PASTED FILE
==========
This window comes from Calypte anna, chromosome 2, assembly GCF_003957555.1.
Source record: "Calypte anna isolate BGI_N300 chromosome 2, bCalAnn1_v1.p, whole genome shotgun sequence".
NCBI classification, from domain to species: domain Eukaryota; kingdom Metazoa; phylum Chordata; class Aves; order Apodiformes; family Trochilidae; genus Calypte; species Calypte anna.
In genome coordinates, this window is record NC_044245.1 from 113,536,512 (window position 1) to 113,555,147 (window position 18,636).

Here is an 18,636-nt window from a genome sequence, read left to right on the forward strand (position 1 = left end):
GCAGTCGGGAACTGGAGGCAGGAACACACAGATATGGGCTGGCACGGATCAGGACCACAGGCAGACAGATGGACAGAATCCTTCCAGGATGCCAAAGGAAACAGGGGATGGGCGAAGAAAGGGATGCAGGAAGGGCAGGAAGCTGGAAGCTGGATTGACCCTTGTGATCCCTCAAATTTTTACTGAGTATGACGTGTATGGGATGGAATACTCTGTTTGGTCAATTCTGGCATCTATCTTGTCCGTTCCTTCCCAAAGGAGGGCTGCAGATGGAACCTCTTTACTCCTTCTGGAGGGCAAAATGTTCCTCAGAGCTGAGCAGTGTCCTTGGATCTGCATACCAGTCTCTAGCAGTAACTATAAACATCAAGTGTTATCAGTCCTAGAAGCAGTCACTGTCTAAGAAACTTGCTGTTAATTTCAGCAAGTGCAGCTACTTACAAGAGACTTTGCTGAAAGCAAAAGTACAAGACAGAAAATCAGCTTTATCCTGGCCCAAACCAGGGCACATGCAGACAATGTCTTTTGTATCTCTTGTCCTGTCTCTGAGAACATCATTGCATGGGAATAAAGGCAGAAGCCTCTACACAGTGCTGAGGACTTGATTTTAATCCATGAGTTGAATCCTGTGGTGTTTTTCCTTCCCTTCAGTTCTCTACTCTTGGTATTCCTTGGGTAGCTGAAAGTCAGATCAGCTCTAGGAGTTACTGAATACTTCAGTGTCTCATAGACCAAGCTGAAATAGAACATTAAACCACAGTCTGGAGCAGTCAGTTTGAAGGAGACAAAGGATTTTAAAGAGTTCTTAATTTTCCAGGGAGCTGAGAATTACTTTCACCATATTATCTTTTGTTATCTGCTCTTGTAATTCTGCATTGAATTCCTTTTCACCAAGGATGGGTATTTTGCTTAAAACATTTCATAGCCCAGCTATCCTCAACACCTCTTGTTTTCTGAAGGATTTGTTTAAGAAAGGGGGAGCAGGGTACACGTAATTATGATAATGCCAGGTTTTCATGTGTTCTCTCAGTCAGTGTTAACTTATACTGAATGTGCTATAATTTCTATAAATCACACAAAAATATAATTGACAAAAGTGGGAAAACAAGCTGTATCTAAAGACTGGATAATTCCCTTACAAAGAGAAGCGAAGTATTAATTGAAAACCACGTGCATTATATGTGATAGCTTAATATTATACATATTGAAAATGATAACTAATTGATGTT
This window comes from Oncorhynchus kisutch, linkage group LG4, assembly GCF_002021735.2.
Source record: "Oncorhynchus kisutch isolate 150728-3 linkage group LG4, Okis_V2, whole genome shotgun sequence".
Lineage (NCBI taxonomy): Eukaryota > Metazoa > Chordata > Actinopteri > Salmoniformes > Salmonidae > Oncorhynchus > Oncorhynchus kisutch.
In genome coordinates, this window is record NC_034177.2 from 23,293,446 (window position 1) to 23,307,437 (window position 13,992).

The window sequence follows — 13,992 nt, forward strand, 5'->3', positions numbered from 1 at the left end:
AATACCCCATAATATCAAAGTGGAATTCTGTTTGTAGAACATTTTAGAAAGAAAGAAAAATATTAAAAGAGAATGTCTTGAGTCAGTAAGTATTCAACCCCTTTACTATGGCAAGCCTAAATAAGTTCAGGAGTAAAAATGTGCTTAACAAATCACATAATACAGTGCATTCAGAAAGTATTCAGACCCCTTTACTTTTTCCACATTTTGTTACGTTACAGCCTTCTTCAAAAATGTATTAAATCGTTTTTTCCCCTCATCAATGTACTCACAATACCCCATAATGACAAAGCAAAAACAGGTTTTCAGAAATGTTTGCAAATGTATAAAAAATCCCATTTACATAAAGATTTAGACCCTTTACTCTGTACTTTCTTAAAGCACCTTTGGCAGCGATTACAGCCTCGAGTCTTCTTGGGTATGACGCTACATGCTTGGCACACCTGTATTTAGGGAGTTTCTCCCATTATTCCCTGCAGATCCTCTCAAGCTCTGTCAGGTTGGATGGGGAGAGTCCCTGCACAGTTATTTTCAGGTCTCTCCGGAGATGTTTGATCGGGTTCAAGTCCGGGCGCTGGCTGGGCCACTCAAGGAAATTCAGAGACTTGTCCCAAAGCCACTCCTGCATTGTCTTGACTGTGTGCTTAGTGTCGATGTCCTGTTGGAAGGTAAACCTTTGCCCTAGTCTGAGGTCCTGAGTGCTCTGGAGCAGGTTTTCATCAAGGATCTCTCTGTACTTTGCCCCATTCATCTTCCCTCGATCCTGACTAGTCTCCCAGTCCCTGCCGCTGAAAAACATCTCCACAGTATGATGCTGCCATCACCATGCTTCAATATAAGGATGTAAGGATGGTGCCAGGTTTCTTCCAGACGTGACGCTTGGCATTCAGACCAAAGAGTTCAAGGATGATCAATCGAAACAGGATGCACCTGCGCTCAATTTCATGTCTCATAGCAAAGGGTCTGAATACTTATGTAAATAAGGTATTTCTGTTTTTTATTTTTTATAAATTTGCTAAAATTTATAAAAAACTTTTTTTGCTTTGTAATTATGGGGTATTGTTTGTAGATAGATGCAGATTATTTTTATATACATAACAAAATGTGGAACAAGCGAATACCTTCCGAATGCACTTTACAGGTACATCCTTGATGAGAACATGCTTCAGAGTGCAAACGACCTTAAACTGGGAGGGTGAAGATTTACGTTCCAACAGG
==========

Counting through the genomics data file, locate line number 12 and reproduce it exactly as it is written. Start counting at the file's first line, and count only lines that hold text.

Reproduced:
AATACCCCATAATATCAAAGTGGAATTCTGTTTGTAGAACATTTTAGAAAGAAAGAAAAATATTAAAAGAGAATGTCTTGAGTCAGTAAGTATTCAACCCCTTTACTATGGCAAGCCTAAATAAGTTCAGGAGTAAAAATGTGCTTAACAAATCACATAATACAGTGCATTCAGAAAGTATTCAGACCCCTTTACTTTTTCCACATTTTGTTACGTTACAGCCTTCTTCAAAAATGTATTAAATCGTTTTTTCCCCTCATCAATGTACTCACAATACCCCATAATGACAAAGCAAAAACAGGTTTTCAGAAATGTTTGCAAATGTATAAAAAATCCCATTTACATAAAGATTTAGACCCTTTACTCTGTACTTTCTTAAAGCACCTTTGGCAGCGATTACAGCCTCGAGTCTTCTTGGGTATGACGCTACATGCTTGGCACACCTGTATTTAGGGAGTTTCTCCCATTATTCCCTGCAGATCCTCTCAAGCTCTGTCAGGTTGGATGGGGAGAGTCCCTGCACAGTTATTTTCAGGTCTCTCCGGAGATGTTTGATCGGGTTCAAGTCCGGGCGCTGGCTGGGCCACTCAAGGAAATTCAGAGACTTGTCCCAAAGCCACTCCTGCATTGTCTTGACTGTGTGCTTAGTGTCGATGTCCTGTTGGAAGGTAAACCTTTGCCCTAGTCTGAGGTCCTGAGTGCTCTGGAGCAGGTTTTCATCAAGGATCTCTCTGTACTTTGCCCCATTCATCTTCCCTCGATCCTGACTAGTCTCCCAGTCCCTGCCGCTGAAAAACATCTCCACAGTATGATGCTGCCATCACCATGCTTCAATATAAGGATGTAAGGATGGTGCCAGGTTTCTTCCAGACGTGACGCTTGGCATTCAGACCAAAGAGTTCAAGGATGATCAATCGAAACAGGATGCACCTGCGCTCAATTTCATGTCTCATAGCAAAGGGTCTGAATACTTATGTAAATAAGGTATTTCTGTTTTTTATTTTTTATAAATTTGCTAAAATTTATAAAAAACTTTTTTTGCTTTGTAATTATGGGGTATTGTTTGTAGATAGATGCAGATTATTTTTATATACATAACAAAATGTGGAACAAGCGAATACCTTCCGAATGCACTTTACAGGTACATCCTTGATGAGAACATGCTTCAGAGTGCAAACGACCTTAAACTGGGAGGGTGAAGATTTACGTTCCAACAGG